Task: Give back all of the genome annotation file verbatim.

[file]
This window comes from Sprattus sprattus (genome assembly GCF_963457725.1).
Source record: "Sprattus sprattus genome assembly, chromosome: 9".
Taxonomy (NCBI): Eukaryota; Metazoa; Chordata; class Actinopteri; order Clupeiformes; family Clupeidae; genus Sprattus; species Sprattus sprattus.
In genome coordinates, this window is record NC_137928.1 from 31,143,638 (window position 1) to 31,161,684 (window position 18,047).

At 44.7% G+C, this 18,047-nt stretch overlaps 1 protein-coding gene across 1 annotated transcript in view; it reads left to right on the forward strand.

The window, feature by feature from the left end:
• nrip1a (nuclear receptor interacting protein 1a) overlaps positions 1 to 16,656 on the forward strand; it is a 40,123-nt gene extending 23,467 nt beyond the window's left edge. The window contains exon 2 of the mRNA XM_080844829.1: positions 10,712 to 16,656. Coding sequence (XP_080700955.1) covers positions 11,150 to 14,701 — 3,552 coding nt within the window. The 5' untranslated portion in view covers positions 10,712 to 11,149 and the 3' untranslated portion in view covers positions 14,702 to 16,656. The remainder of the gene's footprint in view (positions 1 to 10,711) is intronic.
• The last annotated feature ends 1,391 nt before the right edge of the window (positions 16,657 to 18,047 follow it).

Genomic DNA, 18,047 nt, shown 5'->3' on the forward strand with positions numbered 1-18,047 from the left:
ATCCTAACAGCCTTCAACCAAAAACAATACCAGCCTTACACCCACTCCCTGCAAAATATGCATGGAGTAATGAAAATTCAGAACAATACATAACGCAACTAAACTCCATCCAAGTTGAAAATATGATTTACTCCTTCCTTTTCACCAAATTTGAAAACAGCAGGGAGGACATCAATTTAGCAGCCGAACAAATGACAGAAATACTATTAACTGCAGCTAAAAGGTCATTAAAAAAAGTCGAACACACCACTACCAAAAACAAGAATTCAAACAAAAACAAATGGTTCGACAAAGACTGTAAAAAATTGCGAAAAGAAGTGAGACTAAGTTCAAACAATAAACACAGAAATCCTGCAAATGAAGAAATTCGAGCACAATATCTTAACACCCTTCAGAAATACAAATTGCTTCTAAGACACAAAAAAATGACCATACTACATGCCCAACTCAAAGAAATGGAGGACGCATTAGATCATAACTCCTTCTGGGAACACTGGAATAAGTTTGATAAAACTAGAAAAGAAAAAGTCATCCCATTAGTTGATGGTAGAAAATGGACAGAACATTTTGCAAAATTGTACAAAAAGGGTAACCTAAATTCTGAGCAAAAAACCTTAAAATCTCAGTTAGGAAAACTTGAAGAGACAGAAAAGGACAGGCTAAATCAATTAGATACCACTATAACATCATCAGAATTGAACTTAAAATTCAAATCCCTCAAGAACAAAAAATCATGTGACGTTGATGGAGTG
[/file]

This window comes from Sprattus sprattus (genome assembly GCF_963457725.1).
Source record: "Sprattus sprattus genome assembly, chromosome: 9".
Taxonomy (NCBI): Eukaryota; Metazoa; Chordata; class Actinopteri; order Clupeiformes; family Clupeidae; genus Sprattus; species Sprattus sprattus.
In genome coordinates, this window is record NC_137928.1 from 31,143,638 (window position 1) to 31,161,684 (window position 18,047).

At 44.7% G+C, this 18,047-nt stretch overlaps 1 protein-coding gene across 1 annotated transcript in view; it reads left to right on the forward strand.

The window, feature by feature from the left end:
• nrip1a (nuclear receptor interacting protein 1a) overlaps positions 1 to 16,656 on the forward strand; it is a 40,123-nt gene extending 23,467 nt beyond the window's left edge. The window contains exon 2 of the mRNA XM_080844829.1: positions 10,712 to 16,656. Coding sequence (XP_080700955.1) covers positions 11,150 to 14,701 — 3,552 coding nt within the window. The 5' untranslated portion in view covers positions 10,712 to 11,149 and the 3' untranslated portion in view covers positions 14,702 to 16,656. The remainder of the gene's footprint in view (positions 1 to 10,711) is intronic.
• The last annotated feature ends 1,391 nt before the right edge of the window (positions 16,657 to 18,047 follow it).

Genomic DNA, 18,047 nt, shown 5'->3' on the forward strand with positions numbered 1-18,047 from the left:
ATCCTAACAGCCTTCAACCAAAAACAATACCAGCCTTACACCCACTCCCTGCAAAATATGCATGGAGTAATGAAAATTCAGAACAATACATAACGCAACTAAACTCCATCCAAGTTGAAAATATGATTTACTCCTTCCTTTTCACCAAATTTGAAAACAGCAGGGAGGACATCAATTTAGCAGCCGAACAAATGACAGAAATACTATTAACTGCAGCTAAAAGGTCATTAAAAAAAGTCGAACACACCACTACCAAAAACAAGAATTCAAACAAAAACAAATGGTTCGACAAAGACTGTAAAAAATTGCGAAAAGAAGTGAGACTAAGTTCAAACAATAAACACAGAAATCCTGCAAATGAAGAAATTCGAGCACAATATCTTAACACCCTTCAGAAATACAAATTGCTTCTAAGACACAAAAAAATGACCATACTACATGCCCAACTCAAAGAAATGGAGGACGCATTAGATCATAACTCCTTCTGGGAACACTGGAATAAGTTTGATAAAACTAGAAAAGAAAAAGTCATCCCATTAGTTGATGGTAGAAAATGGACAGAACATTTTGCAAAATTGTACAAAAAGGGTAACCTAAATTCTGAGCAAAAAACCTTAAAATCTCAGTTAGGAAAACTTGAAGAGACAGAAAAGGACAGGCTAAATCAATTAGATACCACTATAACATCATCAGAATTGAACTTAAAATTCAAATCCCTCAAGAACAAAAAATCATGTGACGTTGATGGAGTG